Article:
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Famous secret agent: Chelsea Henry’s journey into law enforcement

Chelsea Henry is pursuing a career in law enforcement after seeing the events of 2020. (Photo courtesy of Chelsea Henry)

By Sarah Killip / Staff Writer

Chelsea Henry was 5 years old when she told her mom she wanted to be a famous secret agent. Her interests have varied since then, but recent events have reignited that idea of having a career in law enforcement. Now a junior sports management major and an athlete on SUNY Brockport’s women’s basketball team, Henry continues to focus on her studies while working as a trainee for the Monroe County Sheriff’s Office. 

“In my little young mind, being a famous secret agent sounded like the best dream job to have,” Henry said. “But I changed it to something more realistic, a police officer. However, to actually pursue and learn more about becoming a police officer was difficult. Being a young black female, I had limited access to resources and information which delayed my path to having a passion in law enforcement. So that dream slipped and faded to the back of my mind.” 

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It wasn’t until the events of 2020 that Henry reconnected with the idea she had as a little girl to pursue a career in law enforcement. 

“When I saw the video of George Floyd’s death I was frustrated and scared, yet eager to make a difference,” Henry said. “Then later on when I learned about the death of Daniel Prude in Rochester, New York, I couldn’t believe it happened in my own city. I’m hopeful for the change that my city needs and I quickly realized that I wanted to be a part of it.” 

Henry participated in a peaceful protest in Rochester, which led her to become a trainee for the Monroe County Sheriff’s Office.  

The protest awakened something inside that moved me to take action to change the system from within. It gave me a mission and a purpose to focus on the type of person I want to be as a law enforcement officer,” Henry said. 

There’s a wide array of beliefs toward police officers. Henry feels that to make a change there needs to be as many people as possible with diverse perspectives involved in the field.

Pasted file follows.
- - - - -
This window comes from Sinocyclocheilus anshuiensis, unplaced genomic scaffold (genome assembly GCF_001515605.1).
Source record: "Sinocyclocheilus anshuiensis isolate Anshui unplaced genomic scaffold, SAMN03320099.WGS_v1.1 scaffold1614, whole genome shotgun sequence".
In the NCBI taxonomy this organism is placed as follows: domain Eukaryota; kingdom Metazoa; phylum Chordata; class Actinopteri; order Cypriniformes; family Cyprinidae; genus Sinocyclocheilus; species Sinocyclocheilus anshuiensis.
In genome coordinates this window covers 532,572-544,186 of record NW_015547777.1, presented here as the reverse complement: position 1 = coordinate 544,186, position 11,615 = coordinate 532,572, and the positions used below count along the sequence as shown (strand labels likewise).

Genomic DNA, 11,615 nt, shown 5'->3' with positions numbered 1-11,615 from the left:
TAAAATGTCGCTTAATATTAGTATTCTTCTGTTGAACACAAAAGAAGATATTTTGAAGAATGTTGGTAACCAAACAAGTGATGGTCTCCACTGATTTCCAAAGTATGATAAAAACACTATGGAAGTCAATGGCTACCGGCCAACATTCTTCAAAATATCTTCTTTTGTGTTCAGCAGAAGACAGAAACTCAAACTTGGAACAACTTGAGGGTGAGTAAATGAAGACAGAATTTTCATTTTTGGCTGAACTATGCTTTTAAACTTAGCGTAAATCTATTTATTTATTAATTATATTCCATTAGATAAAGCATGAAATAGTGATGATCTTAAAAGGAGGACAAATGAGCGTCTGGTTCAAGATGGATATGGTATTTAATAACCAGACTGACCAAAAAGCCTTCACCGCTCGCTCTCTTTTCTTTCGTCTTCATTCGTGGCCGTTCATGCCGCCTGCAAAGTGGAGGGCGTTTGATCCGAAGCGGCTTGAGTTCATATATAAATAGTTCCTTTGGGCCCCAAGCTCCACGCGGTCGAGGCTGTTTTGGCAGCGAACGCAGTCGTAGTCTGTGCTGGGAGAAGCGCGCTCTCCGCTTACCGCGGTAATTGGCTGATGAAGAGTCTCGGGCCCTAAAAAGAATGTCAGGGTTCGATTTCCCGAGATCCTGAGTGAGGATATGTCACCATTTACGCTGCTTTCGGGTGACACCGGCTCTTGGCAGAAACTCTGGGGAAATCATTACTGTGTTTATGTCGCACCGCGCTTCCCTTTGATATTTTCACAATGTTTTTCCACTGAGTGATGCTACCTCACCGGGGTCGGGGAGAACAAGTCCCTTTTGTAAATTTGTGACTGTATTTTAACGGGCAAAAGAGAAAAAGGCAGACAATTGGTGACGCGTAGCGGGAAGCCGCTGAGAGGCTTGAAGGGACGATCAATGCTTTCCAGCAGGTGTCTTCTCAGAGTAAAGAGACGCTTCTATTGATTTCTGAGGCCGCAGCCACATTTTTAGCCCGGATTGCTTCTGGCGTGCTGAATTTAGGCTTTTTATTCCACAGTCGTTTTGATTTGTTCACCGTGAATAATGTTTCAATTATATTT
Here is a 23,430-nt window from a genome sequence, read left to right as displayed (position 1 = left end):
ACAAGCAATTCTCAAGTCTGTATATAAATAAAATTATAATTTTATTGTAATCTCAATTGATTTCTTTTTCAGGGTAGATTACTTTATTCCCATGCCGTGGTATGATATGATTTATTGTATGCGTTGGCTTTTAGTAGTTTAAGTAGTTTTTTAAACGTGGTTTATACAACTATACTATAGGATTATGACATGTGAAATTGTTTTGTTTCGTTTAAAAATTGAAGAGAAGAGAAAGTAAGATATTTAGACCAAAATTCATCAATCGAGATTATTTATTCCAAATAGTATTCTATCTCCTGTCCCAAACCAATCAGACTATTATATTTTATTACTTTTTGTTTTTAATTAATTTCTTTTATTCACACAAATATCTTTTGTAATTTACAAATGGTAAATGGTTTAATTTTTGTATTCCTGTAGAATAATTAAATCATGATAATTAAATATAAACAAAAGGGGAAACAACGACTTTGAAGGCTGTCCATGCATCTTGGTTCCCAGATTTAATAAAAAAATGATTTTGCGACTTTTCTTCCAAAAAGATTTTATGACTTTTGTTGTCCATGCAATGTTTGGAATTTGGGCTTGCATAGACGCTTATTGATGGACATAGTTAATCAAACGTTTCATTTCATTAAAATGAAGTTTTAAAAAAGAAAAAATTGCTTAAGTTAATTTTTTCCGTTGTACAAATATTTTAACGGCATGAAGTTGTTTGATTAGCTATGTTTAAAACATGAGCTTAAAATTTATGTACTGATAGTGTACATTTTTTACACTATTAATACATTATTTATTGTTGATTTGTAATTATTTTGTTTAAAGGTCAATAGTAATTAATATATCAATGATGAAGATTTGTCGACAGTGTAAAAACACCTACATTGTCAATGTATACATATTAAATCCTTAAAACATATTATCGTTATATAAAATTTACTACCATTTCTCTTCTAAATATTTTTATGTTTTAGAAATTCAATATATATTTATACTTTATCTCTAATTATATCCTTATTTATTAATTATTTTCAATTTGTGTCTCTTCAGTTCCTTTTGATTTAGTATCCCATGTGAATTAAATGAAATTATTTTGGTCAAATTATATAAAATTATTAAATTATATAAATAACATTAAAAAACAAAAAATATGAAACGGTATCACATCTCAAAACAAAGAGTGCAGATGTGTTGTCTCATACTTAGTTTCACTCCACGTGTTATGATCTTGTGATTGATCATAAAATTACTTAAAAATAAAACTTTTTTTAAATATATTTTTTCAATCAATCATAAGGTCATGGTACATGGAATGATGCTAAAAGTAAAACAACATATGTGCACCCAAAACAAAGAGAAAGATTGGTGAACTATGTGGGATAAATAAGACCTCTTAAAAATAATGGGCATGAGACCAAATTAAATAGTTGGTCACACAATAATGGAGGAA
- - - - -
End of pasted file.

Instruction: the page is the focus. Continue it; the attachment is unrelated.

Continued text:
“With me joining law enforcement, I’ll be able to help influence the system from the inside out,” Henry said. “Joining law enforcement as a black woman in a white male dominant career is an immediate action I can take. I don’t know what branch or area I want to go into yet, but I definitely want to be a law enforcement officer that protects and serves the community.” 

Henry started as a trainee for the sheriff’s department in September. She works 18 hours a week, completes tasks assigned by the deputies and learns about the different branches in the sheriff’s office.  

As an athlete on Brockport’s women’s basketball team, Henry has received support, guidance and opportunities from her teammates and coaches that have helped her career path.  

In addition to being a part of the Monroe County Sheriff’s office, Chelsea Henry also plays on Brockport’s women’s basketball team. (Photo credit: Sam Cherubin via Flickr)

“Learning how to work with others from different backgrounds and building a bond and sisterhood with my teammates is an important experience that also relates to law enforcement,” Henry said. “Our core values, specifically resiliency and accountability, have helped shape who I am.” 

Henry’s parents have been a strong part of her support system since the beginning. 

“As a parent, I’ve always wanted to encourage my kids to dream big; aim for the moon and if you miss, that’s ok, you’ll be among the stars,” Dr. Myra Henry, Chelsea’s mom, said. “When Chelsea said she wanted to be a ‘famous secret agent,’ I didn’t discourage her, but instead tried to unpack her intentions and support her dreams. Chelsea’s dad and I are proud of her interest in law enforcement. It’s a noble career choice with several pathways to make a difference.” 

Navigating through this field hasn’t been the easiest. Henry’s encountered experiences that have been challenging and made her more aware of her gender and race, but she is determined to make an impact and continue to fight for a change within law enforcement.  

“It hurts me to see police brutality toward other African Americans, however it pushes me to be the change that is needed in the system,” Henry said. “I’m just grateful and excited for this opportunity to make a difference in my community.”

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